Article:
Returns to Vietnamese smallholder farmers from managing acacia plantations for sawn wood over 4-10 year rotations

Ngày đăng: 14/09/2021 - 04:42 PM

Returns to Vietnamese smallholder farmers from managing acacia plantations for sawn wood over 4-10 year rotations

DavidBlackburnaVu DinhHuongbDanielMendhama

Abstract

Since 1990, forest area in Vietnam has increased by around 15%, and now comprises more than 42%. The increase is mainly due to the establishment of short rotation Acacia plantations, which assist in the rehabilitation of under-utilised lands, and can be grown in short rotations by smallholder farmers for a range of uses. Presently, a high demand for woodchips encourages farmers to maintain short rotations for pulplogs and provides them with a relatively quick return from their forestry land. The Vietnamese Government has recognised an opportunity to increase sawlog production for a rapidly expanding furniture industry. The main objective of this study was to understand if small-scale Acacia plantations, managed for both pulp- and sawlog production, could provide an attractive return to smallholder farmers. Forecast earnings from the models indicated that opportunities exist for smallholders to improve their financial returns. With minimal additional inputs, plantations with a thinning intervention treatment at 3-years would be more profitable than unthinned ones, irrespective of whether the plantations were harvested in year 4 through to year 8. In 4 to 8-year rotations, the 6-year thinned operation was modelled as being the most profitable. When plantation models were extended to 10-years, the returns were even higher because of the greater volume of larger diameter higher value sawlogs. Sensitivity modelling found shorter rotation returns were highly sensitive to factors influencing income, whereas 10-year rotations were shown to be more resilient, although the growers would need to manage their risk profile, as well as acquire the knowledge and management skills required to effectively manage longer rotations. Outcomes from the study suggest that growing for sawlogs is a better option for farmers, in terms of the internal rate of return. A transition from short to longer rotations will require support for farmers, in terms of: (1) risk management, (2) training in longer rotation management, and (3) greater social acceptance of longer rotations.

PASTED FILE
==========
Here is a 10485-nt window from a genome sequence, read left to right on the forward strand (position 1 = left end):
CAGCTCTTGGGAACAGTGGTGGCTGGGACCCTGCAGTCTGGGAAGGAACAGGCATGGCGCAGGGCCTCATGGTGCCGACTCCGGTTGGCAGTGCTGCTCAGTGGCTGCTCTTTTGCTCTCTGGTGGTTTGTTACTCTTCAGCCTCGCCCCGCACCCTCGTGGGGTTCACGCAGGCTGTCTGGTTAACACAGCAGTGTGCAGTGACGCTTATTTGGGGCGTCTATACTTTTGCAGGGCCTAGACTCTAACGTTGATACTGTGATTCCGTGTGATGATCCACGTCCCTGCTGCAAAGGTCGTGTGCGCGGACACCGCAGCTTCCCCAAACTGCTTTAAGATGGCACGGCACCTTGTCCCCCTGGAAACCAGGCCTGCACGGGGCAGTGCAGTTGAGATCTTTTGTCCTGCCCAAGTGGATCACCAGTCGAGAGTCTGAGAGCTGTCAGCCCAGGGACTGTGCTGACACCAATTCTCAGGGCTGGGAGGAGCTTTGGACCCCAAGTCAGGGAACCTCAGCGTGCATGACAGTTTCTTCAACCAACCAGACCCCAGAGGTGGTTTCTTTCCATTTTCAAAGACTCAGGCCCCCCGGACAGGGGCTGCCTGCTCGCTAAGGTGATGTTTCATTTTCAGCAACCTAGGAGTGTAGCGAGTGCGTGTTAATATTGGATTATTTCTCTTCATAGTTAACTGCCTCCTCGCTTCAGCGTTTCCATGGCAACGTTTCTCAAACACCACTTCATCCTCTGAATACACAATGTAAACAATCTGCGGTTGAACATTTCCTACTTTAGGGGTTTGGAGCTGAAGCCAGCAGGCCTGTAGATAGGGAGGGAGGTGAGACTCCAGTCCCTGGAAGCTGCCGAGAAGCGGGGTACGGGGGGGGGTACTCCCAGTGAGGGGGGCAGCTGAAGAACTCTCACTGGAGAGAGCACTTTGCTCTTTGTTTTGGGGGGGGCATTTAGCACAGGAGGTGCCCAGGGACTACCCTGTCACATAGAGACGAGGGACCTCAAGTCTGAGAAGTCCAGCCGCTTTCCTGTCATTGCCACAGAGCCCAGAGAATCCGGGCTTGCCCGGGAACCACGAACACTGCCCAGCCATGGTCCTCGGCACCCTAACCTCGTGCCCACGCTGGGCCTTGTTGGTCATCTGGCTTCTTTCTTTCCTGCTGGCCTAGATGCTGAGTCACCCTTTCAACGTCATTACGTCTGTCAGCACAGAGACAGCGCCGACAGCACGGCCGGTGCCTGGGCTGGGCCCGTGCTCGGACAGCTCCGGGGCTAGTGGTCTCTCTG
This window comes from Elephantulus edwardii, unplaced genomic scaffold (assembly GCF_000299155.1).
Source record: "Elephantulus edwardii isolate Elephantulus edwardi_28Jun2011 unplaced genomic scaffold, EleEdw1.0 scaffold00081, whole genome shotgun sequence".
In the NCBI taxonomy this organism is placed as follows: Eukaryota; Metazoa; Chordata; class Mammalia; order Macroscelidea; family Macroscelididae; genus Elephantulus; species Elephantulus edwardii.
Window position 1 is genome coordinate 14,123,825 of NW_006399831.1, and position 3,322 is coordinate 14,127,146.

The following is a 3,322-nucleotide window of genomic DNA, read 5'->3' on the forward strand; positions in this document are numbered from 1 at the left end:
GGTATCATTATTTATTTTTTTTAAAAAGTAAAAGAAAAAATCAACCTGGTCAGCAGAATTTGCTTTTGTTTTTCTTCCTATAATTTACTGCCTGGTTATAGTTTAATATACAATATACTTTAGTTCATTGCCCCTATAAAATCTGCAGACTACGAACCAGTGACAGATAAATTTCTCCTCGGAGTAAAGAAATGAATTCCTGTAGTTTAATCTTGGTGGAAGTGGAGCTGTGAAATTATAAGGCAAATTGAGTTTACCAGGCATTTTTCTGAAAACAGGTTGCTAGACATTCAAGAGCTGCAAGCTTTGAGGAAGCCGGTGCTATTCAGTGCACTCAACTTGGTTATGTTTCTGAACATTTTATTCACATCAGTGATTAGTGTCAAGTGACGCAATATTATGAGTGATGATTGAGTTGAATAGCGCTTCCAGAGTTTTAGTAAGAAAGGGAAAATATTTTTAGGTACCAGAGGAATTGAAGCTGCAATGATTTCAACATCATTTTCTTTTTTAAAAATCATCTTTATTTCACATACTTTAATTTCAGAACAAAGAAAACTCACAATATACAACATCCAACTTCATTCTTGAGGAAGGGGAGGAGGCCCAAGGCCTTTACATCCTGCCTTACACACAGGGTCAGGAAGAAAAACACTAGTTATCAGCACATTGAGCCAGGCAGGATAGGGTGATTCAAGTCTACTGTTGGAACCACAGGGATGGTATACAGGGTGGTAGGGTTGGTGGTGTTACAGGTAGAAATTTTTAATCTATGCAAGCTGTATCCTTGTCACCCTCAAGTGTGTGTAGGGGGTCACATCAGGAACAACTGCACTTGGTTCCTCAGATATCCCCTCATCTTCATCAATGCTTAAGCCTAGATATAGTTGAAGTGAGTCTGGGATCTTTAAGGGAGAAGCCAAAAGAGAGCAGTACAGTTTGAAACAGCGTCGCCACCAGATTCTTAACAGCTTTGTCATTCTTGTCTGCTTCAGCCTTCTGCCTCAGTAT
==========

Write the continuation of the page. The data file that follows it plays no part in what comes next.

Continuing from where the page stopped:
https://www.sciencedirect.com/science/article/abs/pii/S1389934120306444?via%3Dihub

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